Review: The Old Man and the Sea – Ernest Hemingway

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The Old Man and the Sea

I found Hemingway’s The Old Man and the Sea quite dull. Well, at least until page 57. I finished it almost two weeks ago, but I choose not to review it straight away, as I knew I couldn’t give it the justice that I suspected it deserved.

The truth is that I was distracted by its greater meaning. I couldn’t quite figure it out: I knew that it wasn’t just a fable about an unlucky old man who caught a really big fish after days out at sea. And I also recognised that most of the negative reviews that I had read stem from a general misinterpretation of the story; “just throw the fucking fish back in”, some say.

Yet, a few days after putting it down I found myself wanting to tell people, “I’ve just read the most fascinating story.” A passage from page 57 had been stuck in my head. It was the first time while reading the book that I began to acknowledge its ‘greater meaning’, and yet I was still puzzled:

I am glad we do not have to kill the stars. Imagine if each day a man must try to kill the moon, he thought. The moon runs away. But imagine if a man each day should have to try to kill the sun? We were born lucky, he thought.

The Old Man, Santiago, reflects on his place in the universe and the natural order of things: he may have caught the fish, which he is determined to kill despite his respect for it, but he knows that there are greater entities than himself.

The book relies heavily on symbolism, and one of the most obvious examples of this, is the numerous references to The Bible:

He started to climb again and at the top he fell and lay for some time with the mast on his shoulder. He tried to get up. But it was too difficult and he sat there with the mast on his shoulder and looked at the road.

The Crucifixion imagery is symbolic of personal sacrifice and assimilates Santiago with Jesus. But Santiago is also a sinner:

But then everything is a sin. Do not think about sin. It is much too late for that and there are people who are paid to do it. Let them think about it.

Before The Old Man and the Sea, I had only read Hemingway’s The Sun Also Rises, but these two books could not be anymore different. The Old Man and the Sea is beautifully written, but deceptively simple. Despite initially finding it dull, my awareness of a greater meaning to the story meant that I found it difficult to put it down.

The iridescent bubbles were beautiful. But they were the falsest thing in the sea…

I have intentionally not went into too much detail regarding the plot: although simple, it does take a few unexpected twists and turns that captivate your attention. And if I’m being honest, this is a book that I’m still trying to come to terms with myself.

Surprisingly, I suspect that The Old Man and The Sea will go down as one of my favourite books. Like As I Lay Dying, I admire it because it perplexes me, challenges me, and reveals a greater meaning to me that I hope I will never fully understand.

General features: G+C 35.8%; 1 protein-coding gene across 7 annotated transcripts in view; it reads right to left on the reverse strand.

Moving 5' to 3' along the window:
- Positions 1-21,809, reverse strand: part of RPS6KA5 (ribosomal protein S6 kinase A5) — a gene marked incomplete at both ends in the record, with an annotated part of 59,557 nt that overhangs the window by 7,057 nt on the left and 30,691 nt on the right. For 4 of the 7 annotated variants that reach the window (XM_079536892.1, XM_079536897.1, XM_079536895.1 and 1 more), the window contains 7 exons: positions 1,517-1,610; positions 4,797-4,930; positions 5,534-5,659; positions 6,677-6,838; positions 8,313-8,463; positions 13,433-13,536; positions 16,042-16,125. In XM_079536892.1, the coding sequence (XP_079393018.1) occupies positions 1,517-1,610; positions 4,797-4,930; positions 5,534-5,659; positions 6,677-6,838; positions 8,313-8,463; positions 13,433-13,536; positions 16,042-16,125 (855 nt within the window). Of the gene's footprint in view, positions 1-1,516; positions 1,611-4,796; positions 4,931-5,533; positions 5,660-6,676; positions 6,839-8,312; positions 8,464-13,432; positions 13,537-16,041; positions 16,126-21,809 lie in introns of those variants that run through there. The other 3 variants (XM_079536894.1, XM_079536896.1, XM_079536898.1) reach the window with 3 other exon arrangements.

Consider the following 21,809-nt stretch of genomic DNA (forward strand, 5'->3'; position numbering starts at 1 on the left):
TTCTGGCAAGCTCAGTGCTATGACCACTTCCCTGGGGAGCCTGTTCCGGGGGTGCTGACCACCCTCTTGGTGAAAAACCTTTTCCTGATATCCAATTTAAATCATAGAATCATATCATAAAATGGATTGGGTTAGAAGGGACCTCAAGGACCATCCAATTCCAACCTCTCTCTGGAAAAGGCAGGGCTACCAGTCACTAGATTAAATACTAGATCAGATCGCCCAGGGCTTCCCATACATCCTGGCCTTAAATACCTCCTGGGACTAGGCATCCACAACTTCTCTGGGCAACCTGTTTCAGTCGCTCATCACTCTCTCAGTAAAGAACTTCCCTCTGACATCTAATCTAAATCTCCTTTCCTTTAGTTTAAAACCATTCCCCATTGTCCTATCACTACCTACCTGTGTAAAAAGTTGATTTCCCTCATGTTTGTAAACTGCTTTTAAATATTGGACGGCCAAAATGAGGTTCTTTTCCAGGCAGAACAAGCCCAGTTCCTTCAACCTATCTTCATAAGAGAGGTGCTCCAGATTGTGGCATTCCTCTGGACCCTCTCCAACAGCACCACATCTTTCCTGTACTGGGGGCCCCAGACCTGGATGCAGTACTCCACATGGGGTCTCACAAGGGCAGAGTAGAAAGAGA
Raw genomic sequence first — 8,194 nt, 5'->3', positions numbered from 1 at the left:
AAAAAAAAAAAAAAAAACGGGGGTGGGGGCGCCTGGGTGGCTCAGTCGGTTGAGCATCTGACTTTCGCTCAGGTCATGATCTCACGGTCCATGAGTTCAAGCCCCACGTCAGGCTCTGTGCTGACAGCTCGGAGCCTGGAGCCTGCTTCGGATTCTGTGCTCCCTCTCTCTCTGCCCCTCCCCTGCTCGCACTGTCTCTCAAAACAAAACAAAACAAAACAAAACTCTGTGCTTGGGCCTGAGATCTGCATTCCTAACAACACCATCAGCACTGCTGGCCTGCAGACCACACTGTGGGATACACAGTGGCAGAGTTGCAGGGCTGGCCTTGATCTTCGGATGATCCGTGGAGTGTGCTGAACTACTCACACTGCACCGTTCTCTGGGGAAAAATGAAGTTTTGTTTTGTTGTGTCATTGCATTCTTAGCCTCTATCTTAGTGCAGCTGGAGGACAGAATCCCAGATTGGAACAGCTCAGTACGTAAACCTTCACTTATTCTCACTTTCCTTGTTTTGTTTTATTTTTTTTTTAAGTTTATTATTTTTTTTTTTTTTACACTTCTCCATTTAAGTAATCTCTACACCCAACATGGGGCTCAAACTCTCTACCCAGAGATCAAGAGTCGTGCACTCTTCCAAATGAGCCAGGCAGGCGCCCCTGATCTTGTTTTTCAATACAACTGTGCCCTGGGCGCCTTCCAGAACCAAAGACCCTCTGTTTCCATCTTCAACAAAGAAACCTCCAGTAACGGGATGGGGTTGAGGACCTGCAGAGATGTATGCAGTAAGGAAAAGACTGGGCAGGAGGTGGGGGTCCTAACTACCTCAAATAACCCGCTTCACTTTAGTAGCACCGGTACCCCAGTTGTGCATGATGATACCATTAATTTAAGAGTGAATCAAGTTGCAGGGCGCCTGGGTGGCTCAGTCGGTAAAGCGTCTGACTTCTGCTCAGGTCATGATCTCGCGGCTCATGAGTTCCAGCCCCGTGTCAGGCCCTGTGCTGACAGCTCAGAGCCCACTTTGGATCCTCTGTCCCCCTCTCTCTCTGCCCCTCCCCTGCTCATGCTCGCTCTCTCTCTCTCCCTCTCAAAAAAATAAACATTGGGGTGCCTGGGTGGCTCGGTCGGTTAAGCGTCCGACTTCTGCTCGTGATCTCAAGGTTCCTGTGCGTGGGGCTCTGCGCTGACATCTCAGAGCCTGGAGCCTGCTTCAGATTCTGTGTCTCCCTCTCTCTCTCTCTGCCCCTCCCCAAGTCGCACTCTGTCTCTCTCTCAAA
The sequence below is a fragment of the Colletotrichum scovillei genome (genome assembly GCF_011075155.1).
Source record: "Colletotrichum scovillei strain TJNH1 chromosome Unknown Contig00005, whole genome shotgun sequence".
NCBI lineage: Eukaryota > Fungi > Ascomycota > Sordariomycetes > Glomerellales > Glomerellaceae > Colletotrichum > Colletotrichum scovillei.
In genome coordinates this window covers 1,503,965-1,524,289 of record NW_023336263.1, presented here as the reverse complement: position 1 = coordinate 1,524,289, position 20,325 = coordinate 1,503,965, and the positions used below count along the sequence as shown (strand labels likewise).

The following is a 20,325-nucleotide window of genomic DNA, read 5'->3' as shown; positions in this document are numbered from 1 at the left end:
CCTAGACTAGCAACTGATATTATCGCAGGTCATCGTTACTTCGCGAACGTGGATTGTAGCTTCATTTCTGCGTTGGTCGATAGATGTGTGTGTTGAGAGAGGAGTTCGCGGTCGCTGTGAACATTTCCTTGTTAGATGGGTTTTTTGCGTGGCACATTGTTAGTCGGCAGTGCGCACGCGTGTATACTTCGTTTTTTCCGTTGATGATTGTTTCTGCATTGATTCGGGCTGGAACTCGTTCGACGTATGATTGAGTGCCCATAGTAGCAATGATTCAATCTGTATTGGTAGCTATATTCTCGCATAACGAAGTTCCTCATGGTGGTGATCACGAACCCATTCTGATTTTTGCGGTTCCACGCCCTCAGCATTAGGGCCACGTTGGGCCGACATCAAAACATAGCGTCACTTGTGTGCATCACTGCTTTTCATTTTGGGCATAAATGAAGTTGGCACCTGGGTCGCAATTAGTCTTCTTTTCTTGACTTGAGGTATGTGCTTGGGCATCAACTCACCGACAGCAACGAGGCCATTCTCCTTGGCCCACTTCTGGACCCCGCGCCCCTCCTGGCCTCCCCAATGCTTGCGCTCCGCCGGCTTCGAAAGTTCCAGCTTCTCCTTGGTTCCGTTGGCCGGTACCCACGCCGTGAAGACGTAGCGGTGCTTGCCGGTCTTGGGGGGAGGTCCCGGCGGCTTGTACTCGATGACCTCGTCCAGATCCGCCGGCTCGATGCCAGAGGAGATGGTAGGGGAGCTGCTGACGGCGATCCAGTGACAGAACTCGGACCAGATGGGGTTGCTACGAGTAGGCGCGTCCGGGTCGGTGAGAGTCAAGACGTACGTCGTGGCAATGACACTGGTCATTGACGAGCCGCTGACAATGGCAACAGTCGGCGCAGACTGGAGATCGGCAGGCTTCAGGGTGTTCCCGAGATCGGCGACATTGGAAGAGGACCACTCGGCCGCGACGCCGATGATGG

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13 thoughts on “Review: The Old Man and the Sea – Ernest Hemingway

  1. I suspect this is a book I will need to re-read. When I first read it ages ago, I only did so because it’s my father’s favourite book, and although I liked it, I don’t think I got the greater meaning.

  2. I read The Old Man and the Sea years ago on a long airplane flight. I enjoyed it, but didn’t quite grab the ‘greater meaning’ either. A re-read should be in my future. There are probably a lot of things that weren’t picked up on during the first pass that could help with overall understanding. I think it’s the realization that there is a greater meaning to search for that makes this simple tale captivating.

  3. Pingback: Ernest Hemingway – The Old Man and the Sea (via Little Interpretations) | The Calculable

  4. I read this much too young to appreciate any greater meaning. Time for a reread, I think. Lovely review, the excerpts you have chosen to capture here really prompt me to give this another read

  5. I had a similar response – at first I was perplexed by the apparent dullness but then I realised that it was actually quite brilliant. There is something about an old person facing death that always tugs at my heartstrings and this is a particularly great treatment.

  6. Pingback: Teach a man to fish – Nose in a book

  7. Hemingway is not one of my favourite authors. I just read a short story and it was not my alley at all. I think I am more into Victorian and Romantic literature, even postmodern, rather than simple, plain prose.

    Do you plan on reading more of his works? Do you think I should give him a try?

    • Hi Elena,

      The only other Hemingway that I’ve read is ‘The Sun Also Rises’. It was so completely different from ‘The Old Man and the Sea’ that I do feel compelled to read more of his work.

      He’s a writer that I think I’ve yet to fully understand. I would definately recommend reading either one of these books – but I’m not sure if they’ll convert you entirely :)

  8. Read this recently too. Apart from, as you indicate – a deeper meaning – the torn hands, the fall with the mast – the imagery in the descriptive prose makes it a pleasure to read. I admire Hemingway’s descriptions. They have a coloured and textured feel to them which, try as I might, I simply cannot emulate. I like ‘To Have and Have Not’ and ‘For Whom The Bell Tolls’ too. The latter is heavy going because of the clumsy dialogue which contains ‘thee’ and ‘thou’ in emulation of Spanish, but if you can overlook that both are superb stories.
    BTW I love your reviews (though there is an element of bias there).

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